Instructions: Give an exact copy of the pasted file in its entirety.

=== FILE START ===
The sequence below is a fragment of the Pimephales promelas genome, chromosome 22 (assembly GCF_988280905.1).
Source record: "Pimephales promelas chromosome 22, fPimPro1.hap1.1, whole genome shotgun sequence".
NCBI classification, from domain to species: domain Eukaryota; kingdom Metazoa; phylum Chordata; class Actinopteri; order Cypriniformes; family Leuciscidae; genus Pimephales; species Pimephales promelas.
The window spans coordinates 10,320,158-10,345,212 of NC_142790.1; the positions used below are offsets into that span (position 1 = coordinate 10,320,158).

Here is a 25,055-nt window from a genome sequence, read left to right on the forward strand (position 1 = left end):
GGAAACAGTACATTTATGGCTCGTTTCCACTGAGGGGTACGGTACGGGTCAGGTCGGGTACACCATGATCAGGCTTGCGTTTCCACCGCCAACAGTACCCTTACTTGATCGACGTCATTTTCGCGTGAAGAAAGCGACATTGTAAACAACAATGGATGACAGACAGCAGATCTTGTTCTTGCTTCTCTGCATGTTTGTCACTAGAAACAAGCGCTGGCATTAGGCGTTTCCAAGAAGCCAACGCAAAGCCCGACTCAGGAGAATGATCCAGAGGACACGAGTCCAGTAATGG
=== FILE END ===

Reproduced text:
The sequence below is a fragment of the Pimephales promelas genome, chromosome 22 (assembly GCF_988280905.1).
Source record: "Pimephales promelas chromosome 22, fPimPro1.hap1.1, whole genome shotgun sequence".
NCBI classification, from domain to species: domain Eukaryota; kingdom Metazoa; phylum Chordata; class Actinopteri; order Cypriniformes; family Leuciscidae; genus Pimephales; species Pimephales promelas.
The window spans coordinates 10,320,158-10,345,212 of NC_142790.1; the positions used below are offsets into that span (position 1 = coordinate 10,320,158).

Here is a 25,055-nt window from a genome sequence, read left to right on the forward strand (position 1 = left end):
GGAAACAGTACATTTATGGCTCGTTTCCACTGAGGGGTACGGTACGGGTCAGGTCGGGTACACCATGATCAGGCTTGCGTTTCCACCGCCAACAGTACCCTTACTTGATCGACGTCATTTTCGCGTGAAGAAAGCGACATTGTAAACAACAATGGATGACAGACAGCAGATCTTGTTCTTGCTTCTCTGCATGTTTGTCACTAGAAACAAGCGCTGGCATTAGGCGTTTCCAAGAAGCCAACGCAAAGCCCGACTCAGGAGAATGATCCAGAGGACACGAGTCCAGTAATGG